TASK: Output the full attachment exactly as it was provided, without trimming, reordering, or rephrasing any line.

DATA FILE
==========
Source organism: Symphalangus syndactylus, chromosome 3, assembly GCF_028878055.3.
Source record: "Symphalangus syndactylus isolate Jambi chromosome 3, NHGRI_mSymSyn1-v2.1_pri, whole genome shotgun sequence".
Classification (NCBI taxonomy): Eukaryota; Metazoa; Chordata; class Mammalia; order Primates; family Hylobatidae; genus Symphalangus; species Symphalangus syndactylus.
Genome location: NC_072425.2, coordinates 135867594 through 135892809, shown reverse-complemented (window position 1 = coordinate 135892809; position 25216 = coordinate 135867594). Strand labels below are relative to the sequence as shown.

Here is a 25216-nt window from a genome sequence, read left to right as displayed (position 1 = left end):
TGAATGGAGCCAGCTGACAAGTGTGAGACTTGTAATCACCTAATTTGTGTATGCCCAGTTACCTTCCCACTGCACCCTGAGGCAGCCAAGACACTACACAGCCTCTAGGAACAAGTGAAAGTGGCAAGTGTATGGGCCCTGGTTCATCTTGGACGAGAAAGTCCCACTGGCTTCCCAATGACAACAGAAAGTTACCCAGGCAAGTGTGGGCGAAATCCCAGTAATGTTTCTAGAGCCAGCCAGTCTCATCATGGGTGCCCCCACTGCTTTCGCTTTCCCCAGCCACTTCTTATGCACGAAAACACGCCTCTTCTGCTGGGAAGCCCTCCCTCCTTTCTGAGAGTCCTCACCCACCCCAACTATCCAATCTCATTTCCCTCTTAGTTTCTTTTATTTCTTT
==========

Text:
Source organism: Symphalangus syndactylus, chromosome 3, assembly GCF_028878055.3.
Source record: "Symphalangus syndactylus isolate Jambi chromosome 3, NHGRI_mSymSyn1-v2.1_pri, whole genome shotgun sequence".
Classification (NCBI taxonomy): Eukaryota; Metazoa; Chordata; class Mammalia; order Primates; family Hylobatidae; genus Symphalangus; species Symphalangus syndactylus.
Genome location: NC_072425.2, coordinates 135867594 through 135892809, shown reverse-complemented (window position 1 = coordinate 135892809; position 25216 = coordinate 135867594). Strand labels below are relative to the sequence as shown.

Here is a 25216-nt window from a genome sequence, read left to right as displayed (position 1 = left end):
TGAATGGAGCCAGCTGACAAGTGTGAGACTTGTAATCACCTAATTTGTGTATGCCCAGTTACCTTCCCACTGCACCCTGAGGCAGCCAAGACACTACACAGCCTCTAGGAACAAGTGAAAGTGGCAAGTGTATGGGCCCTGGTTCATCTTGGACGAGAAAGTCCCACTGGCTTCCCAATGACAACAGAAAGTTACCCAGGCAAGTGTGGGCGAAATCCCAGTAATGTTTCTAGAGCCAGCCAGTCTCATCATGGGTGCCCCCACTGCTTTCGCTTTCCCCAGCCACTTCTTATGCACGAAAACACGCCTCTTCTGCTGGGAAGCCCTCCCTCCTTTCTGAGAGTCCTCACCCACCCCAACTATCCAATCTCATTTCCCTCTTAGTTTCTTTTATTTCTTT